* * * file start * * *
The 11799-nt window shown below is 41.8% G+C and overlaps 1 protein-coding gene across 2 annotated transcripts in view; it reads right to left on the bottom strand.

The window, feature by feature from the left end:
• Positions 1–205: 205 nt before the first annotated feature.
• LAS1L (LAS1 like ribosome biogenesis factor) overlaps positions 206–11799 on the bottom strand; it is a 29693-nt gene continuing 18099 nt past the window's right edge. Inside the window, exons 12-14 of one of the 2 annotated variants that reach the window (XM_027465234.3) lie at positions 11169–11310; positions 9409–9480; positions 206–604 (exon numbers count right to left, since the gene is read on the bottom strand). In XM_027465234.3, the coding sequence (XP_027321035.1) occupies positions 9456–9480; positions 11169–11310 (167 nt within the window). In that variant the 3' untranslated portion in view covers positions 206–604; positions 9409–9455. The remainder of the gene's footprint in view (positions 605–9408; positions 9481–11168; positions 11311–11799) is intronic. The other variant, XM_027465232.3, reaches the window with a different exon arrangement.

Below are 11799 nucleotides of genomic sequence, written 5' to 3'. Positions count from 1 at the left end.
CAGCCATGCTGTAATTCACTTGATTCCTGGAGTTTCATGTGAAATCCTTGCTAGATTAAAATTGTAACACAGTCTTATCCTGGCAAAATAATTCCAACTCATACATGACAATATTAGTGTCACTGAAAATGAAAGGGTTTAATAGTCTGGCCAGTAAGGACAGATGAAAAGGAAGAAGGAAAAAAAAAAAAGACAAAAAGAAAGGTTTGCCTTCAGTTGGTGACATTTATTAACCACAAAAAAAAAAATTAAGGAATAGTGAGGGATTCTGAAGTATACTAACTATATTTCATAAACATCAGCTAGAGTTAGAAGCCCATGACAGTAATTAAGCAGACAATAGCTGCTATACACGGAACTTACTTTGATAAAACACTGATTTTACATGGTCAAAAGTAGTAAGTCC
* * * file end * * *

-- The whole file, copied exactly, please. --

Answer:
The 11799-nt window shown below is 41.8% G+C and overlaps 1 protein-coding gene across 2 annotated transcripts in view; it reads right to left on the bottom strand.

The window, feature by feature from the left end:
• Positions 1–205: 205 nt before the first annotated feature.
• LAS1L (LAS1 like ribosome biogenesis factor) overlaps positions 206–11799 on the bottom strand; it is a 29693-nt gene continuing 18099 nt past the window's right edge. Inside the window, exons 12-14 of one of the 2 annotated variants that reach the window (XM_027465234.3) lie at positions 11169–11310; positions 9409–9480; positions 206–604 (exon numbers count right to left, since the gene is read on the bottom strand). In XM_027465234.3, the coding sequence (XP_027321035.1) occupies positions 9456–9480; positions 11169–11310 (167 nt within the window). In that variant the 3' untranslated portion in view covers positions 206–604; positions 9409–9455. The remainder of the gene's footprint in view (positions 605–9408; positions 9481–11168; positions 11311–11799) is intronic. The other variant, XM_027465232.3, reaches the window with a different exon arrangement.

Below are 11799 nucleotides of genomic sequence, written 5' to 3'. Positions count from 1 at the left end.
CAGCCATGCTGTAATTCACTTGATTCCTGGAGTTTCATGTGAAATCCTTGCTAGATTAAAATTGTAACACAGTCTTATCCTGGCAAAATAATTCCAACTCATACATGACAATATTAGTGTCACTGAAAATGAAAGGGTTTAATAGTCTGGCCAGTAAGGACAGATGAAAAGGAAGAAGGAAAAAAAAAAAAGACAAAAAGAAAGGTTTGCCTTCAGTTGGTGACATTTATTAACCACAAAAAAAAAAATTAAGGAATAGTGAGGGATTCTGAAGTATACTAACTATATTTCATAAACATCAGCTAGAGTTAGAAGCCCATGACAGTAATTAAGCAGACAATAGCTGCTATACACGGAACTTACTTTGATAAAACACTGATTTTACATGGTCAAAAGTAGTAAGTCC